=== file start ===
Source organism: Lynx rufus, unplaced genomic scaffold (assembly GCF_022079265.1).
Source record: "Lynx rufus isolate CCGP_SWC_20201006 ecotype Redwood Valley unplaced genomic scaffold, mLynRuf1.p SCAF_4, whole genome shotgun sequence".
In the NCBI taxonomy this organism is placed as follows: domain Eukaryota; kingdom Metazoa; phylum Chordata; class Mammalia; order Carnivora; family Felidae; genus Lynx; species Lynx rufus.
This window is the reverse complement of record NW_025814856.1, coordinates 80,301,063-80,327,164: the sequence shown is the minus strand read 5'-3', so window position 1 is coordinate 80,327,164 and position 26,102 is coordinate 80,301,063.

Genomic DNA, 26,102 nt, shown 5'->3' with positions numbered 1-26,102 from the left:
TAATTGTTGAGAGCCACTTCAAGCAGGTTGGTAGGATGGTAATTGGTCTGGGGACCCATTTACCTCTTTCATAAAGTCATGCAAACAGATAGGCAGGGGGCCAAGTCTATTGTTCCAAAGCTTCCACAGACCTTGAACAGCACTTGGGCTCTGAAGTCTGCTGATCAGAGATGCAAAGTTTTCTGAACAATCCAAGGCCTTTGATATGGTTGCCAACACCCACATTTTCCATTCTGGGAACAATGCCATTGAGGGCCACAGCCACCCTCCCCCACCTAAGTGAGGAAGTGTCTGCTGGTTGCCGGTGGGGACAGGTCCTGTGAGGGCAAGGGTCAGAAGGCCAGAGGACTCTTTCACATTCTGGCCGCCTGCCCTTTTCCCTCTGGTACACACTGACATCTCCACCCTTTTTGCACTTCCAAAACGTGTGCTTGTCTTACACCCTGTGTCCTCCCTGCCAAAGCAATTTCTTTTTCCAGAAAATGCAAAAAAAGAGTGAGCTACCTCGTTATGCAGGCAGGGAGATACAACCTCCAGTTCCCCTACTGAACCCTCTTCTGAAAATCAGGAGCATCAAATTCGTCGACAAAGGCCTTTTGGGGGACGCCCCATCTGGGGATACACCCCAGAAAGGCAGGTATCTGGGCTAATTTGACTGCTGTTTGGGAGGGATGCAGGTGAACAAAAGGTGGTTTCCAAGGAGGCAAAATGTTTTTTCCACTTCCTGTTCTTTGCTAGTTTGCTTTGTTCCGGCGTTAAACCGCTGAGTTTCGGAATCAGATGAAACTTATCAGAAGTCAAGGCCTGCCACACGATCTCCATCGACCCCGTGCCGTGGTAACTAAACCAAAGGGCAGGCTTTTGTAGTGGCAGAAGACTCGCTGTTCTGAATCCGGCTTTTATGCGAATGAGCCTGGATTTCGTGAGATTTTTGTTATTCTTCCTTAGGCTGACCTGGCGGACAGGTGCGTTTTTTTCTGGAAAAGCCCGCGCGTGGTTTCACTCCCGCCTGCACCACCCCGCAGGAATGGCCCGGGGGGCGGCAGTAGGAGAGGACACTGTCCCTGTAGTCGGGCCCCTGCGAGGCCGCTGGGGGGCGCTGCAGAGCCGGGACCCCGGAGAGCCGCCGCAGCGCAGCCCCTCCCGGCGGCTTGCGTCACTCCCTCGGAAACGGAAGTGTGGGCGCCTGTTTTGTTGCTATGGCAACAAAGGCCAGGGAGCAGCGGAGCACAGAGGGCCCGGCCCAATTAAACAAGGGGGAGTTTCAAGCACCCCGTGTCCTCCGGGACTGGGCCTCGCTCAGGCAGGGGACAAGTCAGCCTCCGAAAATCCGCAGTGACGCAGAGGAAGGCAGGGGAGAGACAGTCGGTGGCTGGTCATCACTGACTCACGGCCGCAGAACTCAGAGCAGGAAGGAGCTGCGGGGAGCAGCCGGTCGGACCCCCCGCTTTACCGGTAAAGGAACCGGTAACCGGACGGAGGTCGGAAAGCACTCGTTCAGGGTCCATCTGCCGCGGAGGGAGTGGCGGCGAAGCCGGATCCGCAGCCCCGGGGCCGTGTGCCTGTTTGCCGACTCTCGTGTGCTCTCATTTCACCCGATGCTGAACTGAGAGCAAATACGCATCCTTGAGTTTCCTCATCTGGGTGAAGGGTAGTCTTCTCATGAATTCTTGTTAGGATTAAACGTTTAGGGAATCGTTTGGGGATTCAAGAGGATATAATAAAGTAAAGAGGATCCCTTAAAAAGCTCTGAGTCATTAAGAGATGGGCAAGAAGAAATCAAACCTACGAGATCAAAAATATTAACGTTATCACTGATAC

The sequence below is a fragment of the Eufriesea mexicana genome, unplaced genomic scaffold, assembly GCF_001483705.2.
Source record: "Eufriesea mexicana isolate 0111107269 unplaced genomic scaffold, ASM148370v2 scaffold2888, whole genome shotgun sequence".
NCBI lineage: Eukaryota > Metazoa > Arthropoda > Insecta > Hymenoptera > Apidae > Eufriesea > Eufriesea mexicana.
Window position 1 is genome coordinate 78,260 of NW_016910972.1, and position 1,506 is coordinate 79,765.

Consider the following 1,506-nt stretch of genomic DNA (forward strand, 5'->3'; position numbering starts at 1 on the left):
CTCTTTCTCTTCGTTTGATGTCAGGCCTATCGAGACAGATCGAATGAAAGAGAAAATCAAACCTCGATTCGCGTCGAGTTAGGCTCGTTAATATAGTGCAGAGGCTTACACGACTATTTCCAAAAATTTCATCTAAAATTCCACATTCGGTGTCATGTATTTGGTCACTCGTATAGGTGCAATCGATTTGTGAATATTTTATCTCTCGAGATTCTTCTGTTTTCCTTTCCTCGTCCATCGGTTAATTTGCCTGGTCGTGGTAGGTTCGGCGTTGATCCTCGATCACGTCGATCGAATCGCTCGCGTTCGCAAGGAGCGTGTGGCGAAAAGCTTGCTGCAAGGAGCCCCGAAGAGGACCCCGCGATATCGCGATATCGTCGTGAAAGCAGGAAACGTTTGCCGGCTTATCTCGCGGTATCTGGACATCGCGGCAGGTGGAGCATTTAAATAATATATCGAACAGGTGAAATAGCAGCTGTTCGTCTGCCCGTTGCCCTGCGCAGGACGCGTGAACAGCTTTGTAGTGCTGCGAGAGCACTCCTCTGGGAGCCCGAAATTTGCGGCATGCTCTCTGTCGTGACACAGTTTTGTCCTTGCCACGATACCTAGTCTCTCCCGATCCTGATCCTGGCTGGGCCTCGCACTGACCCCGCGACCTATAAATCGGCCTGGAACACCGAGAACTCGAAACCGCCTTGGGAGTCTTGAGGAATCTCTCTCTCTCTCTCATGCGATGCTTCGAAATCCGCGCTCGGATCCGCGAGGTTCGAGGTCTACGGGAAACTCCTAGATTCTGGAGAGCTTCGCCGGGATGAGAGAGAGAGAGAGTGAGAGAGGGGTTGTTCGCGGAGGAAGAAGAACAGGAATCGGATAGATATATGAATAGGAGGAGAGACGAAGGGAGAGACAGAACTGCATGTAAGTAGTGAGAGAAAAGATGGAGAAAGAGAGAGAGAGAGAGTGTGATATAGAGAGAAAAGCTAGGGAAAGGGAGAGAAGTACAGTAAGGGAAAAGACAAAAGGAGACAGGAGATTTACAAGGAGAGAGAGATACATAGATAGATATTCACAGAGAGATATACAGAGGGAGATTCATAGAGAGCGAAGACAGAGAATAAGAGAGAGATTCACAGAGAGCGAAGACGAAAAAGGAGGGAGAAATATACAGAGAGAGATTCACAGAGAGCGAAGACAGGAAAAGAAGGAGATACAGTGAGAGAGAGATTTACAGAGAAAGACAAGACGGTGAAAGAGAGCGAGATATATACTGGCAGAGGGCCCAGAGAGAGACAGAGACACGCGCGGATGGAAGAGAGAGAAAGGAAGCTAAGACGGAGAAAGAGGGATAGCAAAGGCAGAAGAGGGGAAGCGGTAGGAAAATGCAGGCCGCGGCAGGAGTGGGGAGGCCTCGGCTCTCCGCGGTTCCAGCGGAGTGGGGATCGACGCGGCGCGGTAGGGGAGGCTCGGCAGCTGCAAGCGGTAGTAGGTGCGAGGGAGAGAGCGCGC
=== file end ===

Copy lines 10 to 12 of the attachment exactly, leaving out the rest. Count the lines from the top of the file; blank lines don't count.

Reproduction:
Window position 1 is genome coordinate 78,260 of NW_016910972.1, and position 1,506 is coordinate 79,765.

Consider the following 1,506-nt stretch of genomic DNA (forward strand, 5'->3'; position numbering starts at 1 on the left):
CTCTTTCTCTTCGTTTGATGTCAGGCCTATCGAGACAGATCGAATGAAAGAGAAAATCAAACCTCGATTCGCGTCGAGTTAGGCTCGTTAATATAGTGCAGAGGCTTACACGACTATTTCCAAAAATTTCATCTAAAATTCCACATTCGGTGTCATGTATTTGGTCACTCGTATAGGTGCAATCGATTTGTGAATATTTTATCTCTCGAGATTCTTCTGTTTTCCTTTCCTCGTCCATCGGTTAATTTGCCTGGTCGTGGTAGGTTCGGCGTTGATCCTCGATCACGTCGATCGAATCGCTCGCGTTCGCAAGGAGCGTGTGGCGAAAAGCTTGCTGCAAGGAGCCCCGAAGAGGACCCCGCGATATCGCGATATCGTCGTGAAAGCAGGAAACGTTTGCCGGCTTATCTCGCGGTATCTGGACATCGCGGCAGGTGGAGCATTTAAATAATATATCGAACAGGTGAAATAGCAGCTGTTCGTCTGCCCGTTGCCCTGCGCAGGACGCGTGAACAGCTTTGTAGTGCTGCGAGAGCACTCCTCTGGGAGCCCGAAATTTGCGGCATGCTCTCTGTCGTGACACAGTTTTGTCCTTGCCACGATACCTAGTCTCTCCCGATCCTGATCCTGGCTGGGCCTCGCACTGACCCCGCGACCTATAAATCGGCCTGGAACACCGAGAACTCGAAACCGCCTTGGGAGTCTTGAGGAATCTCTCTCTCTCTCTCATGCGATGCTTCGAAATCCGCGCTCGGATCCGCGAGGTTCGAGGTCTACGGGAAACTCCTAGATTCTGGAGAGCTTCGCCGGGATGAGAGAGAGAGAGAGTGAGAGAGGGGTTGTTCGCGGAGGAAGAAGAACAGGAATCGGATAGATATATGAATAGGAGGAGAGACGAAGGGAGAGACAGAACTGCATGTAAGTAGTGAGAGAAAAGATGGAGAAAGAGAGAGAGAGAGAGTGTGATATAGAGAGAAAAGCTAGGGAAAGGGAGAGAAGTACAGTAAGGGAAAAGACAAAAGGAGACAGGAGATTTACAAGGAGAGAGAGATACATAGATAGATATTCACAGAGAGATATACAGAGGGAGATTCATAGAGAGCGAAGACAGAGAATAAGAGAGAGATTCACAGAGAGCGAAGACGAAAAAGGAGGGAGAAATATACAGAGAGAGATTCACAGAGAGCGAAGACAGGAAAAGAAGGAGATACAGTGAGAGAGAGATTTACAGAGAAAGACAAGACGGTGAAAGAGAGCGAGATATATACTGGCAGAGGGCCCAGAGAGAGACAGAGACACGCGCGGATGGAAGAGAGAGAAAGGAAGCTAAGACGGAGAAAGAGGGATAGCAAAGGCAGAAGAGGGGAAGCGGTAGGAAAATGCAGGCCGCGGCAGGAGTGGGGAGGCCTCGGCTCTCCGCGGTTCCAGCGGAGTGGGGATCGACGCGGCGCGGTAGGGGAGGCTCGGCAGCTGCAAGCGGTAGTAGGTGCGAGGGAGAGAGCGCGC